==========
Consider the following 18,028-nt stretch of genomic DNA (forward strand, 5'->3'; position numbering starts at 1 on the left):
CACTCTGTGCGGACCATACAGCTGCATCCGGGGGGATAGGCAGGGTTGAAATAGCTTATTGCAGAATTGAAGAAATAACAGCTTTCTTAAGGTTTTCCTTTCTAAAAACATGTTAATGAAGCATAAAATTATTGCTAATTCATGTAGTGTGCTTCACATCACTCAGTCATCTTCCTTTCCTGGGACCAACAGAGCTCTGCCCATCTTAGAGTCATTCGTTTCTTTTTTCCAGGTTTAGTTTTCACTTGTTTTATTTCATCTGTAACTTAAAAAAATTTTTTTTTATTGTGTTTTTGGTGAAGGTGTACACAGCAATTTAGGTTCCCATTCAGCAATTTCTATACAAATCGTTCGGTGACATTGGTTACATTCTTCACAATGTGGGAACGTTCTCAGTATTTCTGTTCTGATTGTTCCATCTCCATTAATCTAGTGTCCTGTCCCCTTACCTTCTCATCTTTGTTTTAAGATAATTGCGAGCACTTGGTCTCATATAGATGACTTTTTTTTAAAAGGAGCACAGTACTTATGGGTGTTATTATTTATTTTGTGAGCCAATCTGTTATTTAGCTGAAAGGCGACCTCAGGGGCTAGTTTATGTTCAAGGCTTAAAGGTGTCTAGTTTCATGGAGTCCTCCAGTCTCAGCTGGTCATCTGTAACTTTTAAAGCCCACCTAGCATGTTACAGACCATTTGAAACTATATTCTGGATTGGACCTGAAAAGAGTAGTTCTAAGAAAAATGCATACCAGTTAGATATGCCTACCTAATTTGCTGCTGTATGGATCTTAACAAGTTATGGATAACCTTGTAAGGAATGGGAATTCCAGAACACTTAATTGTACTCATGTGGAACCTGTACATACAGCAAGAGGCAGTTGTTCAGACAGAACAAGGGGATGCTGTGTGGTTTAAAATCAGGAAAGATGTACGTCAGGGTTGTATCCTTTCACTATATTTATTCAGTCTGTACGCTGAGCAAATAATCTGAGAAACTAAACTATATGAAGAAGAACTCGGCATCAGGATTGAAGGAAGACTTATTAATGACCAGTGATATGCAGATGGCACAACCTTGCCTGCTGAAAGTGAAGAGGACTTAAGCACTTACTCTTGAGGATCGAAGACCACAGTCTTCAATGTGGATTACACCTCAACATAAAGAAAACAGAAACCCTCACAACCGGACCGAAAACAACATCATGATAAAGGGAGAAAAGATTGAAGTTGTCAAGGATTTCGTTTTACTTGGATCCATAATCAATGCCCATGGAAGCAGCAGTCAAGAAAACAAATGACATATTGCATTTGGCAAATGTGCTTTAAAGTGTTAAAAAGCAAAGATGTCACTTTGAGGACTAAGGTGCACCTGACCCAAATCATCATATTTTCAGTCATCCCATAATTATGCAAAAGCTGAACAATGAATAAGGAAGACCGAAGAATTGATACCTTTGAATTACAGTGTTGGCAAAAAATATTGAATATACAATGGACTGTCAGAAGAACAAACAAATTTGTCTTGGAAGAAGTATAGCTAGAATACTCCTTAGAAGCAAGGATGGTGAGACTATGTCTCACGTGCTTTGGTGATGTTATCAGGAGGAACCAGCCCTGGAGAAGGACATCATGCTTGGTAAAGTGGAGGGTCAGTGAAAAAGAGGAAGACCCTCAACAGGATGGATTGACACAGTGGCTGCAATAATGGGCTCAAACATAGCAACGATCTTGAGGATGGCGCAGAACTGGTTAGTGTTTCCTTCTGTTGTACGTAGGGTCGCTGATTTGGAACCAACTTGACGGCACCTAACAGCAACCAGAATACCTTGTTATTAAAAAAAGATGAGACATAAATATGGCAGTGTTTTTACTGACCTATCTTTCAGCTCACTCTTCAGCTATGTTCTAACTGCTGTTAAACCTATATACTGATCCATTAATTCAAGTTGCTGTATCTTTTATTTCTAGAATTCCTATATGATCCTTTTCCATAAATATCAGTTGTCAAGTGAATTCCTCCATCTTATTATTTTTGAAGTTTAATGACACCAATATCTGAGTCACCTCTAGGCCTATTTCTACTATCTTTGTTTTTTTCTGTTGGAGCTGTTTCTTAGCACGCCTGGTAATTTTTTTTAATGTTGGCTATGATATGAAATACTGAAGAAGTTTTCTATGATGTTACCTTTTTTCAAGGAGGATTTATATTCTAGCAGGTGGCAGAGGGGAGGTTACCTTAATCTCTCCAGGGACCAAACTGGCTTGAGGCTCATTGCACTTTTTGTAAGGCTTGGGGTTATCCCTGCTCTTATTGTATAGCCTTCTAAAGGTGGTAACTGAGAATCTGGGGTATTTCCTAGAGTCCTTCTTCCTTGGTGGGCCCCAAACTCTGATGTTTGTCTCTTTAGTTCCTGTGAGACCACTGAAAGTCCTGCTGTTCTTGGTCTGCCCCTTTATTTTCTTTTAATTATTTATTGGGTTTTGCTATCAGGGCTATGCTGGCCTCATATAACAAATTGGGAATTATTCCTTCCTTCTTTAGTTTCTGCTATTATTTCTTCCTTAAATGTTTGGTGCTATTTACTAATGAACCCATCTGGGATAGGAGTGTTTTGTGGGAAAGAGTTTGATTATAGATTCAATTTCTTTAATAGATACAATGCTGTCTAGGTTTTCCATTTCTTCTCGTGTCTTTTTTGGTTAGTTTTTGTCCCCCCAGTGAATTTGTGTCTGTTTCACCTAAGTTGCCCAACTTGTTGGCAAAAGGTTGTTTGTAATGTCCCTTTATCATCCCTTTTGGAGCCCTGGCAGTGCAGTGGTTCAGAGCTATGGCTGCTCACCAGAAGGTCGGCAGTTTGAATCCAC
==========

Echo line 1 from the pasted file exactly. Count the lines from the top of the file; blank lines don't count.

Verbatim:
Consider the following 18,028-nt stretch of genomic DNA (forward strand, 5'->3'; position numbering starts at 1 on the left):